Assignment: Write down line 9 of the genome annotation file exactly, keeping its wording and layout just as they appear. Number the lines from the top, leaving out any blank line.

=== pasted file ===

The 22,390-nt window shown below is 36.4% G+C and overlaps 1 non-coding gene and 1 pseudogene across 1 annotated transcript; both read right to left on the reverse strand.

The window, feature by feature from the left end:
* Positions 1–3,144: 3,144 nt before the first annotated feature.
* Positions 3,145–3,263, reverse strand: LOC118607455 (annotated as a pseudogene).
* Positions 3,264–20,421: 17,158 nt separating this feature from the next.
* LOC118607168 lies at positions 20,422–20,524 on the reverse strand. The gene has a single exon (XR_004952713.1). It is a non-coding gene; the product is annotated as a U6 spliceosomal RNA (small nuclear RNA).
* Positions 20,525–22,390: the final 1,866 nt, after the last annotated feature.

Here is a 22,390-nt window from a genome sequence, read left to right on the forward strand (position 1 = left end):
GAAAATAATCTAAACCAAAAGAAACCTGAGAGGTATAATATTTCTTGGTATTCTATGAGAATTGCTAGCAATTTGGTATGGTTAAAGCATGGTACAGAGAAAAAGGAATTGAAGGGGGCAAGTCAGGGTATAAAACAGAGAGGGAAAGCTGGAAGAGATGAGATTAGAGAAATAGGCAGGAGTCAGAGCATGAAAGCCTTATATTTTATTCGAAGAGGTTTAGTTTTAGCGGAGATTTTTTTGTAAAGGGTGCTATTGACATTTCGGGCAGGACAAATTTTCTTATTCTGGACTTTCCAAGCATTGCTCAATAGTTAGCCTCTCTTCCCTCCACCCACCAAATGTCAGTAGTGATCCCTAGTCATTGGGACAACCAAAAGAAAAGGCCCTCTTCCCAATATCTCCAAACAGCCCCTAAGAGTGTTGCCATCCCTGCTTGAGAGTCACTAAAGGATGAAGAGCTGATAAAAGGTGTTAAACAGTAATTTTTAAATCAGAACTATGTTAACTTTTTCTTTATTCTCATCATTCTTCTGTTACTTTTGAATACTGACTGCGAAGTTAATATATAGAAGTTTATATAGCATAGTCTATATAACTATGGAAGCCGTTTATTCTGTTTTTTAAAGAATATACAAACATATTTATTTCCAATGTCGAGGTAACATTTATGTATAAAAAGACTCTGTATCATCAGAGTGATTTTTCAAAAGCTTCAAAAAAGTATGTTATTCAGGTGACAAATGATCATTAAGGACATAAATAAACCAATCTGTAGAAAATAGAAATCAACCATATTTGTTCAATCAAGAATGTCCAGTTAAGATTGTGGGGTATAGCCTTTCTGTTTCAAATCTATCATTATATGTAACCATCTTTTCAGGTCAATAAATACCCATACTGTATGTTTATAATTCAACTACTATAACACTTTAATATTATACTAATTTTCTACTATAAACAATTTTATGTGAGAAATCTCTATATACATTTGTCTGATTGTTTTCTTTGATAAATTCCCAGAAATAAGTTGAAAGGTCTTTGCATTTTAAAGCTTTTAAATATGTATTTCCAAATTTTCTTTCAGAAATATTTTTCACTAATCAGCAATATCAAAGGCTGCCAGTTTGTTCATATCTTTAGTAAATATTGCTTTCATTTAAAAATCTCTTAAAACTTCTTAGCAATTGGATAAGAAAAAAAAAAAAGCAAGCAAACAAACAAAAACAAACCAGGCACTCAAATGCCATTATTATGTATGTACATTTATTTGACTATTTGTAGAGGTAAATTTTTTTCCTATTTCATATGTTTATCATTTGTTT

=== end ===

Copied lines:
GAAAATAATCTAAACCAAAAGAAACCTGAGAGGTATAATATTTCTTGGTATTCTATGAGAATTGCTAGCAATTTGGTATGGTTAAAGCATGGTACAGAGAAAAAGGAATTGAAGGGGGCAAGTCAGGGTATAAAACAGAGAGGGAAAGCTGGAAGAGATGAGATTAGAGAAATAGGCAGGAGTCAGAGCATGAAAGCCTTATATTTTATTCGAAGAGGTTTAGTTTTAGCGGAGATTTTTTTGTAAAGGGTGCTATTGACATTTCGGGCAGGACAAATTTTCTTATTCTGGACTTTCCAAGCATTGCTCAATAGTTAGCCTCTCTTCCCTCCACCCACCAAATGTCAGTAGTGATCCCTAGTCATTGGGACAACCAAAAGAAAAGGCCCTCTTCCCAATATCTCCAAACAGCCCCTAAGAGTGTTGCCATCCCTGCTTGAGAGTCACTAAAGGATGAAGAGCTGATAAAAGGTGTTAAACAGTAATTTTTAAATCAGAACTATGTTAACTTTTTCTTTATTCTCATCATTCTTCTGTTACTTTTGAATACTGACTGCGAAGTTAATATATAGAAGTTTATATAGCATAGTCTATATAACTATGGAAGCCGTTTATTCTGTTTTTTAAAGAATATACAAACATATTTATTTCCAATGTCGAGGTAACATTTATGTATAAAAAGACTCTGTATCATCAGAGTGATTTTTCAAAAGCTTCAAAAAAGTATGTTATTCAGGTGACAAATGATCATTAAGGACATAAATAAACCAATCTGTAGAAAATAGAAATCAACCATATTTGTTCAATCAAGAATGTCCAGTTAAGATTGTGGGGTATAGCCTTTCTGTTTCAAATCTATCATTATATGTAACCATCTTTTCAGGTCAATAAATACCCATACTGTATGTTTATAATTCAACTACTATAACACTTTAATATTATACTAATTTTCTACTATAAACAATTTTATGTGAGAAATCTCTATATACATTTGTCTGATTGTTTTCTTTGATAAATTCCCAGAAATAAGTTGAAAGGTCTTTGCATTTTAAAGCTTTTAAATATGTATTTCCAAATTTTCTTTCAGAAATATTTTTCACTAATCAGCAATATCAAAGGCTGCCAGTTTGTTCATATCTTTAGTAAATATTGCTTTCATTTAAAAATCTCTTAAAACTTCTTAGCAATTGGATAAGAAAAAAAAAAAAGCAAGCAAACAAACAAAAACAAACCAGGCACTCAAATGCCATTATTATGTATGTACATTTATTTGACTATTTGTAGAGGTAAATTTTTTTCCTATTTCATATGTTTATCATTTGTTT